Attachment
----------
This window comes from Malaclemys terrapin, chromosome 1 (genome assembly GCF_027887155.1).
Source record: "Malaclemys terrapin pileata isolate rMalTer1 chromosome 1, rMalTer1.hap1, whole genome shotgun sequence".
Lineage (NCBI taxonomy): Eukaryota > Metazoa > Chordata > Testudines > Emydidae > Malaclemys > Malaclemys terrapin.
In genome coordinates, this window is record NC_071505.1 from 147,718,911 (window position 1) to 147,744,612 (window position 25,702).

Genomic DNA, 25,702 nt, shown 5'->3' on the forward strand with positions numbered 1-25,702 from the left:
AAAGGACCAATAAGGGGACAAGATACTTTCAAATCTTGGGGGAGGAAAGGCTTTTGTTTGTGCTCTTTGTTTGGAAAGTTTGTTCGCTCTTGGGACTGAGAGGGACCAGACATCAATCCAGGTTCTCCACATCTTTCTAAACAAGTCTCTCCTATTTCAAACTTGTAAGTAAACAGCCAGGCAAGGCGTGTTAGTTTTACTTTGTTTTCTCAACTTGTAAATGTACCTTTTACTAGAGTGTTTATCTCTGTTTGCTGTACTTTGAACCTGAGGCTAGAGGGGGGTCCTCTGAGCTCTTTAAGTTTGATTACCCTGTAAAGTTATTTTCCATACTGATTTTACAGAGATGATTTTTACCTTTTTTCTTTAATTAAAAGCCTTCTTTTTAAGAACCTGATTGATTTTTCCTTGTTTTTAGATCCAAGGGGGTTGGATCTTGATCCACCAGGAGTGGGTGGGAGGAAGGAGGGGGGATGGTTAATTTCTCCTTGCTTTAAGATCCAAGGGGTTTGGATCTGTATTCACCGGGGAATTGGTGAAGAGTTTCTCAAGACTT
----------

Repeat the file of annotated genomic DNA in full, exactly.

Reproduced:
This window comes from Malaclemys terrapin, chromosome 1 (genome assembly GCF_027887155.1).
Source record: "Malaclemys terrapin pileata isolate rMalTer1 chromosome 1, rMalTer1.hap1, whole genome shotgun sequence".
Lineage (NCBI taxonomy): Eukaryota > Metazoa > Chordata > Testudines > Emydidae > Malaclemys > Malaclemys terrapin.
In genome coordinates, this window is record NC_071505.1 from 147,718,911 (window position 1) to 147,744,612 (window position 25,702).

Genomic DNA, 25,702 nt, shown 5'->3' on the forward strand with positions numbered 1-25,702 from the left:
AAAGGACCAATAAGGGGACAAGATACTTTCAAATCTTGGGGGAGGAAAGGCTTTTGTTTGTGCTCTTTGTTTGGAAAGTTTGTTCGCTCTTGGGACTGAGAGGGACCAGACATCAATCCAGGTTCTCCACATCTTTCTAAACAAGTCTCTCCTATTTCAAACTTGTAAGTAAACAGCCAGGCAAGGCGTGTTAGTTTTACTTTGTTTTCTCAACTTGTAAATGTACCTTTTACTAGAGTGTTTATCTCTGTTTGCTGTACTTTGAACCTGAGGCTAGAGGGGGGTCCTCTGAGCTCTTTAAGTTTGATTACCCTGTAAAGTTATTTTCCATACTGATTTTACAGAGATGATTTTTACCTTTTTTCTTTAATTAAAAGCCTTCTTTTTAAGAACCTGATTGATTTTTCCTTGTTTTTAGATCCAAGGGGGTTGGATCTTGATCCACCAGGAGTGGGTGGGAGGAAGGAGGGGGGATGGTTAATTTCTCCTTGCTTTAAGATCCAAGGGGTTTGGATCTGTATTCACCGGGGAATTGGTGAAGAGTTTCTCAAGACTT